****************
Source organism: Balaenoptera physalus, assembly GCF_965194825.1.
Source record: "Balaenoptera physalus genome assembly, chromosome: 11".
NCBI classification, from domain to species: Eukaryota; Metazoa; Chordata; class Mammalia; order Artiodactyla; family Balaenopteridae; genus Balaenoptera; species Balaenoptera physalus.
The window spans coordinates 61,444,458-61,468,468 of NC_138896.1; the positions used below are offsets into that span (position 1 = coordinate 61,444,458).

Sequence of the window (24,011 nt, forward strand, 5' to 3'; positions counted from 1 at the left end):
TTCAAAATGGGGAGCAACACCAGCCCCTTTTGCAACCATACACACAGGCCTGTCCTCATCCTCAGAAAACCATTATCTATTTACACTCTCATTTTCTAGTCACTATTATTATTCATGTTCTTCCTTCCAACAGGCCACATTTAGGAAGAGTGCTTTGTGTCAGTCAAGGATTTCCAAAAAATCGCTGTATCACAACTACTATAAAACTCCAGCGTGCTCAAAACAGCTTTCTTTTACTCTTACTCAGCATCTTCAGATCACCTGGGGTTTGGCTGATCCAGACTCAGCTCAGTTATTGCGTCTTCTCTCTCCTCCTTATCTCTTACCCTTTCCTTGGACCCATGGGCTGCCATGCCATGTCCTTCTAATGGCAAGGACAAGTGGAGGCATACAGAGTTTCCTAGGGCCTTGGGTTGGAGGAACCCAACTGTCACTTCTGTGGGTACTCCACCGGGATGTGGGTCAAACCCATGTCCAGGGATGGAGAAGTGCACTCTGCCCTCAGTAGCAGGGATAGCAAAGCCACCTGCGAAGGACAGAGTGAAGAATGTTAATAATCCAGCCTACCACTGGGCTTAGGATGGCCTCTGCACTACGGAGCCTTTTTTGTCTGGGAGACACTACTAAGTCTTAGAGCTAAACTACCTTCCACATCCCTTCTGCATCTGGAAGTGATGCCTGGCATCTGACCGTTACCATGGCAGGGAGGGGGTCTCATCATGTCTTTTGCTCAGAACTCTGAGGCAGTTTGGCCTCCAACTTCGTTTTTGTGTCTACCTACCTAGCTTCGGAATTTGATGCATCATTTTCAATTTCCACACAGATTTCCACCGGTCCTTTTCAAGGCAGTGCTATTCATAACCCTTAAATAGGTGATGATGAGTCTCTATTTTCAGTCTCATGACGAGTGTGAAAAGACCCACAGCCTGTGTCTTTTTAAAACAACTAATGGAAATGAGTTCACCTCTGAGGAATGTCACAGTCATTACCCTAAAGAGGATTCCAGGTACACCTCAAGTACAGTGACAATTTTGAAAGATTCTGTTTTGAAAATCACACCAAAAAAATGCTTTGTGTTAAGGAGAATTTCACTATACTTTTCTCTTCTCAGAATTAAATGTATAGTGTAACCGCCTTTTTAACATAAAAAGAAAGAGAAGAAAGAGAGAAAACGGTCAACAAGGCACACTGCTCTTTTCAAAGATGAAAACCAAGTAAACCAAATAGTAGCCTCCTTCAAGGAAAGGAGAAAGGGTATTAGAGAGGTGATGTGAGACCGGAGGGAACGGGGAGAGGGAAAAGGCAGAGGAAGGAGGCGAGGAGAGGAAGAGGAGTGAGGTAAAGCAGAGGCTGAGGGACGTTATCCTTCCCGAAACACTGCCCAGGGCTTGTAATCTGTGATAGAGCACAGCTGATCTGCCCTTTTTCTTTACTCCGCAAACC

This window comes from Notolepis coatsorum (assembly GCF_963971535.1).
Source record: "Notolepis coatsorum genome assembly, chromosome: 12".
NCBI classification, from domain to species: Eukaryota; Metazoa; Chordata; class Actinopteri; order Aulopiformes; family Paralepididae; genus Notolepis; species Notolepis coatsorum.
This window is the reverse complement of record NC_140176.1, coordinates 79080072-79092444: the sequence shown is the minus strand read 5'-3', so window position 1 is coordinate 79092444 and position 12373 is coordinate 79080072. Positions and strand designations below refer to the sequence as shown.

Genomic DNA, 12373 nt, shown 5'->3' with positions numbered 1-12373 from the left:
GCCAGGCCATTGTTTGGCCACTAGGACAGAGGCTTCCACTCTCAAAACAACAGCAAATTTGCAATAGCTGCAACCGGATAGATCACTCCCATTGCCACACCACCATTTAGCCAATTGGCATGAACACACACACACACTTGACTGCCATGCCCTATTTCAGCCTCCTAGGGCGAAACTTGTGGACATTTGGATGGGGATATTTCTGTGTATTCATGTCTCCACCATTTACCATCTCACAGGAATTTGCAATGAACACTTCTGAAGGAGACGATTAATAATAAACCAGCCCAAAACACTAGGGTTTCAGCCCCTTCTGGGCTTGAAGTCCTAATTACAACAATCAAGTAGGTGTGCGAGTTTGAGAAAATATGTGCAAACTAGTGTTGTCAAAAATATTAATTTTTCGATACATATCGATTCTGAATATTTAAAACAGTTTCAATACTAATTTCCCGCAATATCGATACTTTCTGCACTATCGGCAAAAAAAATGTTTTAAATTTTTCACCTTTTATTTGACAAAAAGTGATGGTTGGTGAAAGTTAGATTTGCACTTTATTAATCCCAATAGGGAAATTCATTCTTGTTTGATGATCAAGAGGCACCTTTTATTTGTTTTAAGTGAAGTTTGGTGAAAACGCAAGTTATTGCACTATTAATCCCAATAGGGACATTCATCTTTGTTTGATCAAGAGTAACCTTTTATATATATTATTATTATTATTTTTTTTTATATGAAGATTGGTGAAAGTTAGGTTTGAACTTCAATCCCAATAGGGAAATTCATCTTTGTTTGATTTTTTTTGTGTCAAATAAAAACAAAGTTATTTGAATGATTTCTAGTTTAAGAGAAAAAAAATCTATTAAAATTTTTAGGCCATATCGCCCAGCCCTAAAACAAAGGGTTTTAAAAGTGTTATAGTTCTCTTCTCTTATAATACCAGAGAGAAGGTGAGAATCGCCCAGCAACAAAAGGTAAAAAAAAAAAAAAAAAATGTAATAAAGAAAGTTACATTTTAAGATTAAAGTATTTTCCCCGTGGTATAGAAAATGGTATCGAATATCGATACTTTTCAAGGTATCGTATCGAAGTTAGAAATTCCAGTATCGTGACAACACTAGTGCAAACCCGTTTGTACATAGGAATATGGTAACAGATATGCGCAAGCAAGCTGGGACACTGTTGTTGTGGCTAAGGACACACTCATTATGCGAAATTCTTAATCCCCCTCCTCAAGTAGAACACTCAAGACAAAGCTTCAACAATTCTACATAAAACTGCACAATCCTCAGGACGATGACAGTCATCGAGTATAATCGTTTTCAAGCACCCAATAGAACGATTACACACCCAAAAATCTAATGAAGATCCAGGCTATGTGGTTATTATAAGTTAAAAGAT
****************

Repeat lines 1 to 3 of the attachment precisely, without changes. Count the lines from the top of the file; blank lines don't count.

Source organism: Balaenoptera physalus, assembly GCF_965194825.1.
Source record: "Balaenoptera physalus genome assembly, chromosome: 11".
NCBI classification, from domain to species: Eukaryota; Metazoa; Chordata; class Mammalia; order Artiodactyla; family Balaenopteridae; genus Balaenoptera; species Balaenoptera physalus.